We seek to challenge unequal power structures, not to reproduce them. However, if and when the scales are level, Malaysiakini too will provide a balanced space for both sides.That said, Malaysiakini is non-partisan. Our role is to tell truth to power and hold them to account, be they BN or opposition politicians.

But that doesn’t mean we are apolitical. We take strong editorial stance on many issues we hold dear – good governance, anti-corruption, independence of the judiciary, press freedom and the like.

However, this does not mean Malaysiakini provides the opposition with a carte blanche. The news portal recognises that the opposition is no longer a voice in the political wilderness but rather a government-in-waiting – it is already in power in some states – and therefore it too must be held accountable.

And while Malaysiakini supports freedom of expression, it must be stressed that such liberties come with responsibility – for both writers and readers.

Malaysiakini encourages the contestation of ideas, but it is just as important to ensure that this democratic process is carried out in a civil manner, without resorting to personal attacks, racist and sexist remarks or lewd comments.

One of the most common complaints against Malaysiakini is that the news portal spins articles, ostensibly to further a certain agenda.

More often than not, it is the politician who does a 180-degree turn after shooting his or her mouth off – and then blames the media when the heat is turned on.

But does this mean Malaysiakini is faultless?The answer is ‘No’. We do make mistakes. But unlike politicians, we admit and apologise instead of blaming others.

 

Farewell, America–A Requiem on The Media


November 14, 2016

Farewell, America–A Requiem on The Media

No matter how the rest of the world looked at us on November 7, they will now look at us differently.

 

America died on November 8, 2016, not with a bang or a whimper, but at its own hand via electoral suicide. We the people chose a man who has shredded our values, our morals, our compassion, our tolerance, our decency, our sense of common purpose, our very identity — all the things that, however tenuously, made a nation out of a country.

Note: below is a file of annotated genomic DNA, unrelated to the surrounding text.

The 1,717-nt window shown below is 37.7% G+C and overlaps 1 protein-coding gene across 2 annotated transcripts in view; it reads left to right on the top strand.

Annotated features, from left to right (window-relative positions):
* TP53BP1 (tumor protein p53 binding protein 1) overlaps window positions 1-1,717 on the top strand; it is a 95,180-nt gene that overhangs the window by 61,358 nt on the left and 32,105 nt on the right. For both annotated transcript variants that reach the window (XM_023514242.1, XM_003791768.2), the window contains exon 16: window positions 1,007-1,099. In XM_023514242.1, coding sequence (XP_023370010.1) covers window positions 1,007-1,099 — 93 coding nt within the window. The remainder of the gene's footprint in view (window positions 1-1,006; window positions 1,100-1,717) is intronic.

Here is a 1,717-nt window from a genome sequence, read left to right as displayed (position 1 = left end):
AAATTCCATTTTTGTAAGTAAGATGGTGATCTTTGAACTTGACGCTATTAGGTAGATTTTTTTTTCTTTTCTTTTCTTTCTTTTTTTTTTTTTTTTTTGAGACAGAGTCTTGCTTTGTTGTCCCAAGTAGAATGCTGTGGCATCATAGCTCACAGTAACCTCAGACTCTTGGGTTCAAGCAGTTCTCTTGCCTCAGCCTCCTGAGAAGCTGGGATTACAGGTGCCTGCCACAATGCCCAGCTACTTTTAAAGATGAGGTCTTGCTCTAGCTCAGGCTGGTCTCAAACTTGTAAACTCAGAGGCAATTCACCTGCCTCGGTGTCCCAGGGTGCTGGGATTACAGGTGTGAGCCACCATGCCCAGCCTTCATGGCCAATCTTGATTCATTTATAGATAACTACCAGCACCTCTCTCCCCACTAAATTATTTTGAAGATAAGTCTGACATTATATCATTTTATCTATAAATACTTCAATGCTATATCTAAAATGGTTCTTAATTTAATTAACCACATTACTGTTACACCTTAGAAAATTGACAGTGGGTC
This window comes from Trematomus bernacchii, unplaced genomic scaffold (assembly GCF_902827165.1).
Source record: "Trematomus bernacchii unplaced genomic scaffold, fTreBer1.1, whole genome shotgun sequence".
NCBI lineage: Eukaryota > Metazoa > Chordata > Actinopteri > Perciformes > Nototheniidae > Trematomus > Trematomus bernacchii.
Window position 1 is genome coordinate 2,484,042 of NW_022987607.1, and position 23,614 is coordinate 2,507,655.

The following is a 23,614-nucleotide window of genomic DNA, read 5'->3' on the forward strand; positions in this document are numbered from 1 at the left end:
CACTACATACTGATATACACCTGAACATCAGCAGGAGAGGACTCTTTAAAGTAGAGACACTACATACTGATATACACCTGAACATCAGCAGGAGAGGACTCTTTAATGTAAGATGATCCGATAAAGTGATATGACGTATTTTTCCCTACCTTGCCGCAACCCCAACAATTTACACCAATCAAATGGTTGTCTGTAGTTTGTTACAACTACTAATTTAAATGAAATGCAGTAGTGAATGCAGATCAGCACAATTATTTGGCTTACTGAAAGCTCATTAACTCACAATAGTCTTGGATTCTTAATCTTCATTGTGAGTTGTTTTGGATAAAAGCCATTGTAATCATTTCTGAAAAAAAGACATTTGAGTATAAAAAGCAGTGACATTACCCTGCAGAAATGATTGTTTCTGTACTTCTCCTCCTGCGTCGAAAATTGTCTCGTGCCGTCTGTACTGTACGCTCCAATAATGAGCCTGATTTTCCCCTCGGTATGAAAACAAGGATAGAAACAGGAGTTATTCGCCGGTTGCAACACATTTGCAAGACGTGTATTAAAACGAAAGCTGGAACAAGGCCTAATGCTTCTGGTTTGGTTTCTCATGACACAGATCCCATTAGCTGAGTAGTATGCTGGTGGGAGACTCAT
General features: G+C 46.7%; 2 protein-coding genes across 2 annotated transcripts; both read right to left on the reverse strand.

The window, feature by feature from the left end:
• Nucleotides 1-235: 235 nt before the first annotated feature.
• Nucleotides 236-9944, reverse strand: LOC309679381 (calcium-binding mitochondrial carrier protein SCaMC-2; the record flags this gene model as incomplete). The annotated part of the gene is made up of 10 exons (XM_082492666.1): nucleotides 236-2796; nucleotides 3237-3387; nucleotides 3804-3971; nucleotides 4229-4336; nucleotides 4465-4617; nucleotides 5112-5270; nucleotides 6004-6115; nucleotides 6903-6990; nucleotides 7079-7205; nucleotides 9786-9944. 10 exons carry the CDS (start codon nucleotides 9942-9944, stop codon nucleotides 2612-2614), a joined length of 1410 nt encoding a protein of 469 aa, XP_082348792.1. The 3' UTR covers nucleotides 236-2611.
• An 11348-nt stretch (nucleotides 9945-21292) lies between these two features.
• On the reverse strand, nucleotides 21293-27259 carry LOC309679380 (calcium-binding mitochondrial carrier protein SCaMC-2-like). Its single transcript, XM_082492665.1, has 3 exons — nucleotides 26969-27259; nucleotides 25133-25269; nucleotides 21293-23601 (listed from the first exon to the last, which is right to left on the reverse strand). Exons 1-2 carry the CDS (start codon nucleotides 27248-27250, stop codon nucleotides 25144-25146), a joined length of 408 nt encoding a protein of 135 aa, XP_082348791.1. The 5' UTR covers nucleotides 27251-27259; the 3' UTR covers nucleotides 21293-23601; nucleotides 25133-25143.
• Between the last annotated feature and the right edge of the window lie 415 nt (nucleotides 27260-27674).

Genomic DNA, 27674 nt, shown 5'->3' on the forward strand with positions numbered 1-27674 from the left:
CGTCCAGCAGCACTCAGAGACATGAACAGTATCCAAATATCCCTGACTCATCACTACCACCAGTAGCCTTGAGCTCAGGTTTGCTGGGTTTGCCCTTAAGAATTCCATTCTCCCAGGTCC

Whatever place we now live in is not the same place it was on November 7. No matter how the rest of the world looked at us on November 7, they will now look at us differently. We are likely to be a pariah country. And we are lost for it. As I surveyed the ruin of that country this gray Wednesday morning, I found weary consolation in W.H. Auden’s poem, September 1, 1939, which concludes:

“Defenseless under the night
Our world in stupor lies;
Yet, dotted everywhere,
Ironic points of light
Flash out wherever the Just
Exchange their messages:
May I, composed like them
Of Eros and of dust,
Beleaguered by the same
Negation and despair,
Show an affirming flame.”

I hunt for that affirming flame.

This generally has been called the “hate election” because everyone professed to hate both candidates. It turned out to be the hate election because, and let’s not mince words, of the hatefulness of the electorate. In the years to come, we will brace for the violence, the anger, the racism, the misogyny, the xenophobia, the nativism, the white sense of grievance that will undoubtedly be unleashed now that we have destroyed the values that have bound us.

We all knew these hatreds lurked under the thinnest veneer of civility. That civility finally is gone.

We all knew these hatreds lurked under the thinnest veneer of civility. That civility finally is gone.

We all knew these hatreds lurked under the thinnest veneer of civility. That civility finally is gone. In its absence, we may realize just how imperative that politesse was. It is the way we managed to coexist.

If there is a single sentence that characterizes the election, it is this: “He says the things I’m thinking.” That may be what is so terrifying. Who knew that so many tens of millions of white Americans were thinking unconscionable things about their fellow Americans? Who knew that tens of millions of white men felt so emasculated by women and challenged by minorities? Who knew that after years of seeming progress on race and gender, tens of millions of white Americans lived in seething resentment, waiting for a demagogue to arrive who would legitimize their worst selves and channel them into political power? Perhaps we had been living in a fool’s paradise. Now we aren’t.

This country has survived a civil war, two world wars, and a great depression. There are many who say we will survive this, too. Maybe we will, but we won’t survive unscathed. We know too much about each other to heal. No more can we pretend that we are exceptional or good or progressive or united. We are none of those things. Nor can we pretend that democracy works and that elections have more or less happy endings. Democracy only functions when its participants abide by certain conventions, certain codes of conduct and a respect for the process.